The Opposition Conservatives are asking Twitter to apply a “government-funded” label on accounts associated with the CBC, even as other broadcasters decry the tag for not making clear their editorial independence.
On Tuesday, Conservative Leader Pierre Poilievre tweeted a copy of a letter addressed to the company making the request.
In the letter, Poilievre asked that the label be applied to CBC’s English “news-related” accounts. But he did not mention Radio-Canada, the broadcaster’s French-language arm.
The social-media giant currently defines “government-funded” media as outlets that “may have varying degrees of government involvement over editorial content.”
Poilievre said he believes that applies to CBC.
But CBC said in a statement on Wednesday that is “clearly not the case,” adding that it cannot comment on the motives behind Poilievre’s letter.
“As every Canadian knows, CBC/Radio-Canada is publicly funded. Its editorial independence is protected in law in the Broadcasting Act,” a spokesperson for the broadcaster said.
The office of Heritage Minister Pablo Rodriguez said the way the broadcaster’s public funding works, members of Parliament only vote on the sum of money it receives — they don’t guide its editorial decisions.
“It is an independent, arms-length Crown corporation,” said Laura Scaffidi, Rodriguez’s press secretary.
She called Poilievre’s comments an “attack on journalists.”
Other media outlets have raised concerns about the difference between phrases such as “government-funded” and “publicly funded” and what each implies.
After initially labelling BBC and National Public Radio as “state-affiliated” — a term usually reserved for government-run propaganda outlets in countries such as Russia and China — the platform shifted its language to “government-funded.”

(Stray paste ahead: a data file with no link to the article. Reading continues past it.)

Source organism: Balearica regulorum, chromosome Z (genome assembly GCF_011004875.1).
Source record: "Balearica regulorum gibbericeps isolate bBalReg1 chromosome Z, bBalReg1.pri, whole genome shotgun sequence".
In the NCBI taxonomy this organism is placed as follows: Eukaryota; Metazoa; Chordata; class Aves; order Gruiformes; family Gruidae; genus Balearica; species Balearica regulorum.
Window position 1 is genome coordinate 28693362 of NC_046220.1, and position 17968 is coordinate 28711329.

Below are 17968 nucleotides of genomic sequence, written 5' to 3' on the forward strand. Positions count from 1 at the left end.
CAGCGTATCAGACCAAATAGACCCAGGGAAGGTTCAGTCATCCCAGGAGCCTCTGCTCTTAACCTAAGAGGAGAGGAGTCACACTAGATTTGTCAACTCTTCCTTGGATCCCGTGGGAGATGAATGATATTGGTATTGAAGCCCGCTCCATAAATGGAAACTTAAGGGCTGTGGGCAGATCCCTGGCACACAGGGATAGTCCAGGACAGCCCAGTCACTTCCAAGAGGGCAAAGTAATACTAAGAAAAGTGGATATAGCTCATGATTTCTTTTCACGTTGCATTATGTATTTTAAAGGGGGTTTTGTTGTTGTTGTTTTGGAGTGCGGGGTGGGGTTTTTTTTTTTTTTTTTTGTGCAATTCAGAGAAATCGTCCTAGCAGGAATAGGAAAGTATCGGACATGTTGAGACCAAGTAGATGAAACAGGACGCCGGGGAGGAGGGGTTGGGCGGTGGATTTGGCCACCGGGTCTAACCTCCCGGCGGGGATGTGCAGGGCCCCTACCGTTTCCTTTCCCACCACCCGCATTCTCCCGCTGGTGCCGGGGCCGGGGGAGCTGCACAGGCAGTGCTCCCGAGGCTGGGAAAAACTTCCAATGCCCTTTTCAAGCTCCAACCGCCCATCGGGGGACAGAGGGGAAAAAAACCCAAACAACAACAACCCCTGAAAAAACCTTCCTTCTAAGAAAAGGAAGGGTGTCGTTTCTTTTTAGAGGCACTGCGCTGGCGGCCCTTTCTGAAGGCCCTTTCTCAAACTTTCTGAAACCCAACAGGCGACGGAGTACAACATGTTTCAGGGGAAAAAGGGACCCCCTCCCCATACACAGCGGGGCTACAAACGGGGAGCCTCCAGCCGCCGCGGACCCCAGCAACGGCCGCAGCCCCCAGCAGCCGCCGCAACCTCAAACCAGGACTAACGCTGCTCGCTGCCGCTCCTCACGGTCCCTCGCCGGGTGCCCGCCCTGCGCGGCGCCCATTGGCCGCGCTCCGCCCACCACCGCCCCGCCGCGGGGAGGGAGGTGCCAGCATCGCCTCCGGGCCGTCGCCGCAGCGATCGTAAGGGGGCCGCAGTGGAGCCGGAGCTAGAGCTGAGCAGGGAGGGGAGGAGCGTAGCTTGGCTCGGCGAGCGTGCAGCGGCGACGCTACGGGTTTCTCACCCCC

With the British broadcaster continuing to find fault with that phrasing, Twitter made yet another change on Wednesday to call the BBC “publicly funded.”
Elon Musk, who owns the platform, had promised the shift in approach during an interview with BBC on Twitter Spaces on Tuesday.
Musk said that if Twitter used “the same words that the BBC uses to describe itself, that presumably would be OK,” and that he respects the broadcaster, which is funded by the British public through a licensing fee.
FRIENDS, a public broadcasting advocacy group, said Poilievre seems to have zero qualms about comparing CBC to the likes of Russia’s Sputnik TV.
“These tactics are irresponsible, dangerous and undermine the democracy that public institutions like CBC/Radio-Canada are desperately trying to uphold.”
NPR announced Wednesday that it would quit using Twitter after its accounts were inaccurately labeled. The United States public radio outfit said its credibility was being undermined by the platform “falsely implying that we are not editorially independent.”
NPR does receive U.S. government funding through grants from federal agencies and departments, along with the Corporation for Public Broadcasting. But the company said that accounts for less than one per cent of NPR’s annual operating budget.
“We are not putting our journalism on platforms that have demonstrated an interest in undermining our credibility and the public’s understanding of our editorial independence,” a spokesperson for NPR said Wednesday in a statement.
It’s the first major news outlet to make such a decision following Musk’s takeover of Twitter last year, with the social media company facing new scrutiny over how it filters out the spread of false information.
The platform also recently stripped the New York Times of its verification check mark, with the newspaper saying it would not pay a monthly fee to maintain it.
CBC said it hasn’t made a decision yet on whether it will continue to use Twitter if the company decides to label it as “government-funded,” saying it cannot comment on hypotheticals.
In 2021-22, the CBC received more than $1.2 billion in government funding, a decrease from about $1.4 billion in 2020-21.
CBC also makes money through advertising, subscriptions and syndication.